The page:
Foreign Policy Blogs

New Start Ratification

The Senate’s ratification today of the New Start treaty comes as an immense relief, not mainly because of considerations directly associated with nuclear arms control or with U.S.-Russian relations, but because of what defeat would have said about the state of U.S. politics. So trivial and senseless were the objections advanced by Republican critics of the draft treaty, one would have to conclude the critics were either fools or knaves–people willing to descend to any level for near-term political advantage. Even as it is, the debate and maneuvering that led up to the final vote was not reassuring. One amendment would have required the treaty to be renegotiated so as to set a limit on launchers of 720 rather than 700! Can anybody seriously think that a difference of 20 out of 720 launchers is of any importance whatsoever, or that haggling over the difference is worth jeopardizing a big complicated treaty that has won the unanimous endorsement of the U.S. military leadership and all living Republican secretaries of state?
As it has turned out, John Isaacs of the Council for a LIvable World, probably the best vote counter in the independent arms control community, had it exactly right. Ratification of the treaty depended on close vote counting right up to the end, it proved possible to take up the matter only after the midterm elections were out of the way, and in the end the treaty prevailed.
The implications for arms control and disarmament? The limits set in New Start barely do more than recognize the status quo and as such represent a very modest advance, if any. As the Obama administration has said again and again, new and reinstated verification procedures are by far the most important benefit in terms of U.S. national security. In terms of international security, adoption of the treaty sends a signal that the United States and Russia are still on a track toward general and complete nuclear disarmament, as called for by the Nuclear Nonproliferation Treaty.
As for U.S-Russian relations, the treaty signals that it will still be possible to conduct important business in matters ranging from Iran and North Korea to energy and climate. But the treaty does not necessarily mean that relations will be warm and cuddly, or that they should be. As the Senate was debating the treaty’s supposed implications for missile defense and tac nuke deployments, the judge presiding over the second trial of Khodorkovsky conveniently delayed issuing a verdict, which almost surely will keep the Soros-like businessman-politician in jail for another 14 years.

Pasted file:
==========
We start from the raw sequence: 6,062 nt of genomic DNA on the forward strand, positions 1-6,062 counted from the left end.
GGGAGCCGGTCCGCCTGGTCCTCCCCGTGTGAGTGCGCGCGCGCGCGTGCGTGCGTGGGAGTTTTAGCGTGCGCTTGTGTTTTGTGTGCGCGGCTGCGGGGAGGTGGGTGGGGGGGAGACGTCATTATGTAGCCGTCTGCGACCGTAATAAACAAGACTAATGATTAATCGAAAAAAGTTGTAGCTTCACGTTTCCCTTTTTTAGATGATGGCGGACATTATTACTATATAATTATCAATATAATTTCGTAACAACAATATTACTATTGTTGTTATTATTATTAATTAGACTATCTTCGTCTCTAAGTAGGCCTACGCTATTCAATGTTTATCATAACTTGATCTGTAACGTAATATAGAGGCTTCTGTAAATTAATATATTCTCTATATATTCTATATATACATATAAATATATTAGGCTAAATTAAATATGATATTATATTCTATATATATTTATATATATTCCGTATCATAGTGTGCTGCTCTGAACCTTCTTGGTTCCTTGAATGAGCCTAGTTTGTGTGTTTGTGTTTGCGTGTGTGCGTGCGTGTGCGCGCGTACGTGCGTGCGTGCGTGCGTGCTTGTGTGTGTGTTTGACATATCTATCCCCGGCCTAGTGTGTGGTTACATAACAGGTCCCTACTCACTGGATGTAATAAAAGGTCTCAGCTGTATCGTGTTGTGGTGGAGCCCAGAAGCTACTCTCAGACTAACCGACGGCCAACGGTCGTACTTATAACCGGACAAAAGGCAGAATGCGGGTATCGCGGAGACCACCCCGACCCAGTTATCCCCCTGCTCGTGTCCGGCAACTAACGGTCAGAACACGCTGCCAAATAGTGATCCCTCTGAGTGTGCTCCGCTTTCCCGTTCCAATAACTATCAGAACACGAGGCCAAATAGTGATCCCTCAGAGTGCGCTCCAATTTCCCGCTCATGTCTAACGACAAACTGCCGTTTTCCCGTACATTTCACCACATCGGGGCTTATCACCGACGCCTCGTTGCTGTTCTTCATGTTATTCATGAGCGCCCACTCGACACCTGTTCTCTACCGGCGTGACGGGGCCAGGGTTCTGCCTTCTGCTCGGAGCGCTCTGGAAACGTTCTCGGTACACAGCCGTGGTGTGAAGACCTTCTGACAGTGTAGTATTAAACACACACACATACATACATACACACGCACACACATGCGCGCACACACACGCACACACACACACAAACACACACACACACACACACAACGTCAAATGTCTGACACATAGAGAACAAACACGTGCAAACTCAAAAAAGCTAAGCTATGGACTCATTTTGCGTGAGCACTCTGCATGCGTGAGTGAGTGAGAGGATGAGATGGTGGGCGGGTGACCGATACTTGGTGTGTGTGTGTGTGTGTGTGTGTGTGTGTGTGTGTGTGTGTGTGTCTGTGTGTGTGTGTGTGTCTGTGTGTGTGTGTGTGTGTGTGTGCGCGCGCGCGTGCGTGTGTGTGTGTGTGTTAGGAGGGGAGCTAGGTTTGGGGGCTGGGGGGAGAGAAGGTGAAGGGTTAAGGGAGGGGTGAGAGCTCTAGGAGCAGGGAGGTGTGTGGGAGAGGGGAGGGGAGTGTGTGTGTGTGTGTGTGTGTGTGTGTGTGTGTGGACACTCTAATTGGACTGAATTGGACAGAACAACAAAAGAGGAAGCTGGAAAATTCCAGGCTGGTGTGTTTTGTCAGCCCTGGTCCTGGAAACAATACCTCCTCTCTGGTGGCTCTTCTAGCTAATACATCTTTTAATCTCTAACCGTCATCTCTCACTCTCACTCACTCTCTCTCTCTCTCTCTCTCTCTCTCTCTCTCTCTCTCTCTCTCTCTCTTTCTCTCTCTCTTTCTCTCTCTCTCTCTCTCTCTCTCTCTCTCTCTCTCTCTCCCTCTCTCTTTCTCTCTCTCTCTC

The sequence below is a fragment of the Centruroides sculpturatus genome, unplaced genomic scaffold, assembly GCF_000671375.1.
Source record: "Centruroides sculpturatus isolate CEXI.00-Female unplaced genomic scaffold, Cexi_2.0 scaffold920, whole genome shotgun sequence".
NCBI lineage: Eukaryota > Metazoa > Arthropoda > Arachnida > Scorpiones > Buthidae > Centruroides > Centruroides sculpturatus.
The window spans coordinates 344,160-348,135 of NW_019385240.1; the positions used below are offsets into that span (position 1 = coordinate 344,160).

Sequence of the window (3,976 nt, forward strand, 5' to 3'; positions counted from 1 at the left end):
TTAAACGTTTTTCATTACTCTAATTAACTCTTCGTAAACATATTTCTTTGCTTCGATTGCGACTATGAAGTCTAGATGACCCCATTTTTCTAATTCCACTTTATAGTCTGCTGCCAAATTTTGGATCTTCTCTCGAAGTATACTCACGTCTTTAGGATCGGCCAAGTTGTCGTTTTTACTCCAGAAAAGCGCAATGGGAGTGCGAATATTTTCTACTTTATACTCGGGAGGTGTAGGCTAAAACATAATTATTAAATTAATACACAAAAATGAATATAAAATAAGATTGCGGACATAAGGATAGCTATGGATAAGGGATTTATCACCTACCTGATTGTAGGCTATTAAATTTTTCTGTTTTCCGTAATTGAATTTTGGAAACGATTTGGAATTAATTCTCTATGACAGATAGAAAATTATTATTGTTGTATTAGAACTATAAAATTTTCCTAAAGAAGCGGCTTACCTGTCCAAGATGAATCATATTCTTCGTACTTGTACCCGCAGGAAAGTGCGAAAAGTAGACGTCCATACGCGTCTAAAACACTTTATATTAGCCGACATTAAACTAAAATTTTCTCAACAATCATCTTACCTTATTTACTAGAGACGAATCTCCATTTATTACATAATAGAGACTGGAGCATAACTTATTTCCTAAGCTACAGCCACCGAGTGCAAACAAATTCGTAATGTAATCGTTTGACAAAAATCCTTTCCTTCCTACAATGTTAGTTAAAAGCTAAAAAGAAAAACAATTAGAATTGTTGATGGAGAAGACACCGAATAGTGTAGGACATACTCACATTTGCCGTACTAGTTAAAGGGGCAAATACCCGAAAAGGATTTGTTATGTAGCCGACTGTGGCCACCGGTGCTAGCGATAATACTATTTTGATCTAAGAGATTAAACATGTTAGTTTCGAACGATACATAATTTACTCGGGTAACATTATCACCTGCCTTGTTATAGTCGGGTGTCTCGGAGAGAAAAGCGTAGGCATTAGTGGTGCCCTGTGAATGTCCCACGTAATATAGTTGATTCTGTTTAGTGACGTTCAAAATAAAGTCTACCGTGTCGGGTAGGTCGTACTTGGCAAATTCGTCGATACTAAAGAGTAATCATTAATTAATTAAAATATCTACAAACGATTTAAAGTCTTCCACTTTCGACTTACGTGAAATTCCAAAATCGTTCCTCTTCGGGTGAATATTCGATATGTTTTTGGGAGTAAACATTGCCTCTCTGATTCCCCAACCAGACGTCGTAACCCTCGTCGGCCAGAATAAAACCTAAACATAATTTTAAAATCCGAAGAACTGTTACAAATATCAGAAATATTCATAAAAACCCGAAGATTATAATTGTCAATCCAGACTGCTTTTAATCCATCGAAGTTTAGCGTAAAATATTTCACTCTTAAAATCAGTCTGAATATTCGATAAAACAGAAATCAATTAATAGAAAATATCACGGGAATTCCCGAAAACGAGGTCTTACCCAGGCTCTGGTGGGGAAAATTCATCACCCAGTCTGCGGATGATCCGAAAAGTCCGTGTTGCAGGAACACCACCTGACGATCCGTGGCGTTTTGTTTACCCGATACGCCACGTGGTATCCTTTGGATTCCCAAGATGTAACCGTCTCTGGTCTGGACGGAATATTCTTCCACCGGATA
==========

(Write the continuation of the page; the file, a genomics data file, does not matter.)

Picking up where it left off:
In February the European Court of Justice is scheduled to issue a judgment in a case brought by investors who lost tens of billions of dollars when Putin dispossessed Khodorkovsky’s Yukos. Whether it will the customary slap on the wrist or a tough verdict ordering Russia to cough up billions, it seems safe to say that investors will not get a dime.



William Sweet

Bill Sweet has been writing about nuclear arms control and peace politics since interning at the IAEA in Vienna during summer 1974, right after India's test of a "peaceful nuclear device." As an editor and writer for Congressional Quarterly, Physics Today and IEEE Spectrum magazine he wrote about the freeze and European peace movements, space weaponry and Star Wars, Iraq, North Korea and Iran. His work has appeared in magazines like the Bulletin of Atomic Scientists and The New Republic, as well as in The New York Times, the LA Times, Newsday and the Baltimore Sun. The author of two books--The Nuclear Age: Energy, Proliferation and the Arms Race, and Kicking the Carbon Habit: The Case for Renewable and Nuclear Energy--he recently published "Situating Putin," a group of essays about contemporary Russia, as an e-book. He teaches European history as an adjunct at CUNY's Borough of Manhattan Community College.

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